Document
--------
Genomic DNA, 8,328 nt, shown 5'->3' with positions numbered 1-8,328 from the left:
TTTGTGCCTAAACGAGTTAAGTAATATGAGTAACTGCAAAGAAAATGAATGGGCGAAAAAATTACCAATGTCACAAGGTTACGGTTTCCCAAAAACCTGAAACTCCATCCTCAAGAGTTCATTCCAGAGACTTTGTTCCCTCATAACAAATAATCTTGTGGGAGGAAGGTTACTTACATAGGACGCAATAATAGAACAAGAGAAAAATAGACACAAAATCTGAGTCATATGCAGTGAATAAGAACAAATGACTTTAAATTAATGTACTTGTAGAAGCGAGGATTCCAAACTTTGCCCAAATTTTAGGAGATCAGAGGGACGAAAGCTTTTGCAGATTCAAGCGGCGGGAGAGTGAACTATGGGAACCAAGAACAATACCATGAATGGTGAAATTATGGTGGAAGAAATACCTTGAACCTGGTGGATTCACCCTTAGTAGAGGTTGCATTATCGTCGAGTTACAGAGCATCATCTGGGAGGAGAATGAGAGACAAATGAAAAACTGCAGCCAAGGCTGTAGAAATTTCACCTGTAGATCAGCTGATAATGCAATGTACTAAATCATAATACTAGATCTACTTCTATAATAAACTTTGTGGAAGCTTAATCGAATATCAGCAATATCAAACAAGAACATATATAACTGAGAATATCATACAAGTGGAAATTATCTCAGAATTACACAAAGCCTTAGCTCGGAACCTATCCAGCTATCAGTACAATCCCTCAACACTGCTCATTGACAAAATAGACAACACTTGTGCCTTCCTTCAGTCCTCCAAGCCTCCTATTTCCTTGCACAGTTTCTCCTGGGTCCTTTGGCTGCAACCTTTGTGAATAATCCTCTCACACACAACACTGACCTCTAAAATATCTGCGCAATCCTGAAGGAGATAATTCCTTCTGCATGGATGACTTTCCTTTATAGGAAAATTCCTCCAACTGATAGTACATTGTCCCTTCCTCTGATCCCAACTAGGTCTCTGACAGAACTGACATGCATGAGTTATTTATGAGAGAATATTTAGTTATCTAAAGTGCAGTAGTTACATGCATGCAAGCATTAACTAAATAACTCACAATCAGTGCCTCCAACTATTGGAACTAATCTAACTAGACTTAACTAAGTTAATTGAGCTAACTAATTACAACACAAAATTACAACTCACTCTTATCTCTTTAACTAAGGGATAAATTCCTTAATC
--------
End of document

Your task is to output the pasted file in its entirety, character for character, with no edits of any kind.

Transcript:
Genomic DNA, 8,328 nt, shown 5'->3' with positions numbered 1-8,328 from the left:
TTTGTGCCTAAACGAGTTAAGTAATATGAGTAACTGCAAAGAAAATGAATGGGCGAAAAAATTACCAATGTCACAAGGTTACGGTTTCCCAAAAACCTGAAACTCCATCCTCAAGAGTTCATTCCAGAGACTTTGTTCCCTCATAACAAATAATCTTGTGGGAGGAAGGTTACTTACATAGGACGCAATAATAGAACAAGAGAAAAATAGACACAAAATCTGAGTCATATGCAGTGAATAAGAACAAATGACTTTAAATTAATGTACTTGTAGAAGCGAGGATTCCAAACTTTGCCCAAATTTTAGGAGATCAGAGGGACGAAAGCTTTTGCAGATTCAAGCGGCGGGAGAGTGAACTATGGGAACCAAGAACAATACCATGAATGGTGAAATTATGGTGGAAGAAATACCTTGAACCTGGTGGATTCACCCTTAGTAGAGGTTGCATTATCGTCGAGTTACAGAGCATCATCTGGGAGGAGAATGAGAGACAAATGAAAAACTGCAGCCAAGGCTGTAGAAATTTCACCTGTAGATCAGCTGATAATGCAATGTACTAAATCATAATACTAGATCTACTTCTATAATAAACTTTGTGGAAGCTTAATCGAATATCAGCAATATCAAACAAGAACATATATAACTGAGAATATCATACAAGTGGAAATTATCTCAGAATTACACAAAGCCTTAGCTCGGAACCTATCCAGCTATCAGTACAATCCCTCAACACTGCTCATTGACAAAATAGACAACACTTGTGCCTTCCTTCAGTCCTCCAAGCCTCCTATTTCCTTGCACAGTTTCTCCTGGGTCCTTTGGCTGCAACCTTTGTGAATAATCCTCTCACACACAACACTGACCTCTAAAATATCTGCGCAATCCTGAAGGAGATAATTCCTTCTGCATGGATGACTTTCCTTTATAGGAAAATTCCTCCAACTGATAGTACATTGTCCCTTCCTCTGATCCCAACTAGGTCTCTGACAGAACTGACATGCATGAGTTATTTATGAGAGAATATTTAGTTATCTAAAGTGCAGTAGTTACATGCATGCAAGCATTAACTAAATAACTCACAATCAGTGCCTCCAACTATTGGAACTAATCTAACTAGACTTAACTAAGTTAATTGAGCTAACTAATTACAACACAAAATTACAACTCACTCTTATCTCTTTAACTAAGGGATAAATTCCTTAATC